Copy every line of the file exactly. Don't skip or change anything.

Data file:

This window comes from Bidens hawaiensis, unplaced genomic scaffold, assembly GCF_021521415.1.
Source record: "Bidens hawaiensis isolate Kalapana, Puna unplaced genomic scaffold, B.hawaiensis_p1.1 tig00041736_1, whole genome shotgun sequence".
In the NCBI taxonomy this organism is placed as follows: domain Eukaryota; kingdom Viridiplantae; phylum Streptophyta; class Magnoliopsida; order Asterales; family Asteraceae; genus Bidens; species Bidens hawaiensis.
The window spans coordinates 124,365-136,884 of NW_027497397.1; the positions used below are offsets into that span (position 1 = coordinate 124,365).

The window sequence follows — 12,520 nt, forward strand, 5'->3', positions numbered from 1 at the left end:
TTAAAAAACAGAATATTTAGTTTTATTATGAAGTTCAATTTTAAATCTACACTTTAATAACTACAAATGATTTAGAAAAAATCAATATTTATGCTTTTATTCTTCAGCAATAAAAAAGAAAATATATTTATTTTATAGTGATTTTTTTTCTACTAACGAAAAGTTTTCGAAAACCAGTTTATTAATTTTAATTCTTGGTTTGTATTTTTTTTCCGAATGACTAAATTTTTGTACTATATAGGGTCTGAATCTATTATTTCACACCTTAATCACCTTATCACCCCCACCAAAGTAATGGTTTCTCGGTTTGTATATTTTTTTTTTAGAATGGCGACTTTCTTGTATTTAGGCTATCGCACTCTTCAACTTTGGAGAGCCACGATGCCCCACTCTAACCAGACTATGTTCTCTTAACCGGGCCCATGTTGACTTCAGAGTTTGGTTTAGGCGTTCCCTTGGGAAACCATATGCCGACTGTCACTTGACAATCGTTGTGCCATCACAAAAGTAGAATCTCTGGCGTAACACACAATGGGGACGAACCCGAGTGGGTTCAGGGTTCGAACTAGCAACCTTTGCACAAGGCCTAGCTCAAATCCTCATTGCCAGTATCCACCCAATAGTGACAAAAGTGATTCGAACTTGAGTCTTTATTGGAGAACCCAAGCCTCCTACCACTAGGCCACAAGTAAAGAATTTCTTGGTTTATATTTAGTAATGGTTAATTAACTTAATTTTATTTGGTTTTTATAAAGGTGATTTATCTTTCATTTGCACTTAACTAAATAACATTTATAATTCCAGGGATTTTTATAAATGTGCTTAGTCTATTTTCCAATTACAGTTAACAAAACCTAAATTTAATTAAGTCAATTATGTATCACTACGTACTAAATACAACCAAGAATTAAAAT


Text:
This window comes from Bidens hawaiensis, unplaced genomic scaffold, assembly GCF_021521415.1.
Source record: "Bidens hawaiensis isolate Kalapana, Puna unplaced genomic scaffold, B.hawaiensis_p1.1 tig00041736_1, whole genome shotgun sequence".
In the NCBI taxonomy this organism is placed as follows: domain Eukaryota; kingdom Viridiplantae; phylum Streptophyta; class Magnoliopsida; order Asterales; family Asteraceae; genus Bidens; species Bidens hawaiensis.
The window spans coordinates 124,365-136,884 of NW_027497397.1; the positions used below are offsets into that span (position 1 = coordinate 124,365).

The window sequence follows — 12,520 nt, forward strand, 5'->3', positions numbered from 1 at the left end:
TTAAAAAACAGAATATTTAGTTTTATTATGAAGTTCAATTTTAAATCTACACTTTAATAACTACAAATGATTTAGAAAAAATCAATATTTATGCTTTTATTCTTCAGCAATAAAAAAGAAAATATATTTATTTTATAGTGATTTTTTTTCTACTAACGAAAAGTTTTCGAAAACCAGTTTATTAATTTTAATTCTTGGTTTGTATTTTTTTTCCGAATGACTAAATTTTTGTACTATATAGGGTCTGAATCTATTATTTCACACCTTAATCACCTTATCACCCCCACCAAAGTAATGGTTTCTCGGTTTGTATATTTTTTTTTTAGAATGGCGACTTTCTTGTATTTAGGCTATCGCACTCTTCAACTTTGGAGAGCCACGATGCCCCACTCTAACCAGACTATGTTCTCTTAACCGGGCCCATGTTGACTTCAGAGTTTGGTTTAGGCGTTCCCTTGGGAAACCATATGCCGACTGTCACTTGACAATCGTTGTGCCATCACAAAAGTAGAATCTCTGGCGTAACACACAATGGGGACGAACCCGAGTGGGTTCAGGGTTCGAACTAGCAACCTTTGCACAAGGCCTAGCTCAAATCCTCATTGCCAGTATCCACCCAATAGTGACAAAAGTGATTCGAACTTGAGTCTTTATTGGAGAACCCAAGCCTCCTACCACTAGGCCACAAGTAAAGAATTTCTTGGTTTATATTTAGTAATGGTTAATTAACTTAATTTTATTTGGTTTTTATAAAGGTGATTTATCTTTCATTTGCACTTAACTAAATAACATTTATAATTCCAGGGATTTTTATAAATGTGCTTAGTCTATTTTCCAATTACAGTTAACAAAACCTAAATTTAATTAAGTCAATTATGTATCACTACGTACTAAATACAACCAAGAATTAAAAT